Klobuchar 8 65,000+ as of 5/3 Probable
Booker 8 65,000+ as of 5/3 Probable
Yang 1 110,000 as of 5/29 Tossup
Castro 2 65,000+ as of 5/3 Tossup
Gabbard 1 65,000+ as of 4/10 Tossup at best
Gillibrand 1 <65,000 Tossup at best
Inslee 0 65,000+ as of 5/24 Tossup at best
Hickenlooper 1 <65,000 Tossup at best
Williamson 0 65,000+ as of 5/9 Leaning against
Ryan 1 <65,000 Lots of work to do
Bullock 0 <65,000 Lots of work to do
Delaney 0 <65,000 Lots of work to do
Swalwell 0 <65,000 Lots of work to do
de Blasio 0 <65,000 Lots of work to do
Bennet 0 <65,000 Lots of work to do
Moulton 0 <65,000 Lots of work to do

* Qualifying polls at 2%+ since Jan. 1. Only polls released from June 28 to August 28 count toward the third debate. This column reflects how many polls released since Jan 1. would have qualified under the rules that will be used for the third debate.

† Barring further polling collapse

The eight candidates I mentioned in the previous sentence all look reasonably safe to qualify, although Klobuchar and Booker have some work to do on the fundraising side, and O’Rourke needs to avoid a further polling slump. After that, Yang and Julián Castro probably have the next-best chances, although they’re far from guaranteed of inclusion. If I were anyone else, I’d be feeling pretty nervous.

Bulletpoint No. 2: The change helps the sorts of candidates that the DNC probably likes

There’s nothing better than being the last person in line to make the roller coaster before the amusement park shuts down for the day. The debate equivalent is being one of the last candidates who safely meets the qualification threshold. That probably means O’Rourke, Booker and Klobucahar, who are behind frontrunners such as Biden and Sanders, but nonetheless reasonably safe bets for inclusion. Polling surges often begin in debates, and there are usually only one or two of them at a time. With fewer opponents on stage, folks like Klobuchar will have better odds of being the flavor-of-the-month.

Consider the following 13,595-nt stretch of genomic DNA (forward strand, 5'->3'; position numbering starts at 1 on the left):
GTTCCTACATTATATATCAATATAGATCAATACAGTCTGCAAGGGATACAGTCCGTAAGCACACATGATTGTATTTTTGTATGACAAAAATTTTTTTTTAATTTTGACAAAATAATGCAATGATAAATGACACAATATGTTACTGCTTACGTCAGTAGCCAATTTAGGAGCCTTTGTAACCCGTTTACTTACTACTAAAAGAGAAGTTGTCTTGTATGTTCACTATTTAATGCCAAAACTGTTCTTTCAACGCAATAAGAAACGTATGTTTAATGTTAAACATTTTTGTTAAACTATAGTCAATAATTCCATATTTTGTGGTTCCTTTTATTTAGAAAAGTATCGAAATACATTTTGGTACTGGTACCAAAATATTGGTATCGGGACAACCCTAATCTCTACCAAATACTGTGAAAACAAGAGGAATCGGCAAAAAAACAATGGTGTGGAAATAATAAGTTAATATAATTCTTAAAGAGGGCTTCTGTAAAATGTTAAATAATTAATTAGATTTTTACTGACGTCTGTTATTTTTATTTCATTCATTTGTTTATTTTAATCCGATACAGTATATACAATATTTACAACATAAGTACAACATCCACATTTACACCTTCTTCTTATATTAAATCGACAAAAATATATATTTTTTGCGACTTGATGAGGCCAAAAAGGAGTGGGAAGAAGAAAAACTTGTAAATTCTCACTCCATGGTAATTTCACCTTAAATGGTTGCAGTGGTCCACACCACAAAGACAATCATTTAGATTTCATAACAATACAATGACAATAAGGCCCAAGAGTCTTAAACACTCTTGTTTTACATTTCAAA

It may not be entirely coincidental that it’s candidates like these who benefit from the DNC’s decision. Booker and Klobuchar are traditionally well-credentialed candidates who have compiled a fair number of endorsements, signaling party support. O’Rourke isn’t as well-credentialed, but his ability to raise money from grassroots donors is something the party probably wants to reward.

Yang and Castro are somewhere in between, both in terms of whether the rules change helps them and how “party elites” probably feel about them. I’d imagine Democrats probably do want Castro, the only Latino candidate, at the debate — but if not then maybe he could turn around and run for Senate. Yang may be unorthodox, but brings a lot of policy substance and a different kind of voter to the table.